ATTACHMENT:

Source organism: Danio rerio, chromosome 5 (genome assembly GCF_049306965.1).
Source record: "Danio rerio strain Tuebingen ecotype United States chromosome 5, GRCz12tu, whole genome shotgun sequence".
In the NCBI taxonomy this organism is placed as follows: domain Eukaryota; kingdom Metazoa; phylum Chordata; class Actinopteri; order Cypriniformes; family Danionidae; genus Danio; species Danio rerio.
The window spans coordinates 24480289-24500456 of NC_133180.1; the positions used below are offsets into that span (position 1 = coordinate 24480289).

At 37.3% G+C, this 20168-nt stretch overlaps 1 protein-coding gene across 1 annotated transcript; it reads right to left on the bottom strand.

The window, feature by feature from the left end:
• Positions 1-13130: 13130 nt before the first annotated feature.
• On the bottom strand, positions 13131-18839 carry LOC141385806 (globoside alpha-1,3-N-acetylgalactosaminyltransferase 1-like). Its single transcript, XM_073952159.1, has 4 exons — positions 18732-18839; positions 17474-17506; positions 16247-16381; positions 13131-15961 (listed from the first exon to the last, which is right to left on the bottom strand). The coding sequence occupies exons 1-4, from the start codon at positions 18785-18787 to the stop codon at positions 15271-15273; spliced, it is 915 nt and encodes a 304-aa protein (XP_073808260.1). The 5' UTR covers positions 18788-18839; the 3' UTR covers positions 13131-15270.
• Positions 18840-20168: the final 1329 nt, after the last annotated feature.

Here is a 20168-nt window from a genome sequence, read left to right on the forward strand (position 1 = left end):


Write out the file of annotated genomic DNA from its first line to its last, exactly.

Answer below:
Source organism: Danio rerio, chromosome 5 (genome assembly GCF_049306965.1).
Source record: "Danio rerio strain Tuebingen ecotype United States chromosome 5, GRCz12tu, whole genome shotgun sequence".
In the NCBI taxonomy this organism is placed as follows: domain Eukaryota; kingdom Metazoa; phylum Chordata; class Actinopteri; order Cypriniformes; family Danionidae; genus Danio; species Danio rerio.
The window spans coordinates 24480289-24500456 of NC_133180.1; the positions used below are offsets into that span (position 1 = coordinate 24480289).

At 37.3% G+C, this 20168-nt stretch overlaps 1 protein-coding gene across 1 annotated transcript; it reads right to left on the bottom strand.

The window, feature by feature from the left end:
• Positions 1-13130: 13130 nt before the first annotated feature.
• On the bottom strand, positions 13131-18839 carry LOC141385806 (globoside alpha-1,3-N-acetylgalactosaminyltransferase 1-like). Its single transcript, XM_073952159.1, has 4 exons — positions 18732-18839; positions 17474-17506; positions 16247-16381; positions 13131-15961 (listed from the first exon to the last, which is right to left on the bottom strand). The coding sequence occupies exons 1-4, from the start codon at positions 18785-18787 to the stop codon at positions 15271-15273; spliced, it is 915 nt and encodes a 304-aa protein (XP_073808260.1). The 5' UTR covers positions 18788-18839; the 3' UTR covers positions 13131-15270.
• Positions 18840-20168: the final 1329 nt, after the last annotated feature.

Here is a 20168-nt window from a genome sequence, read left to right on the forward strand (position 1 = left end):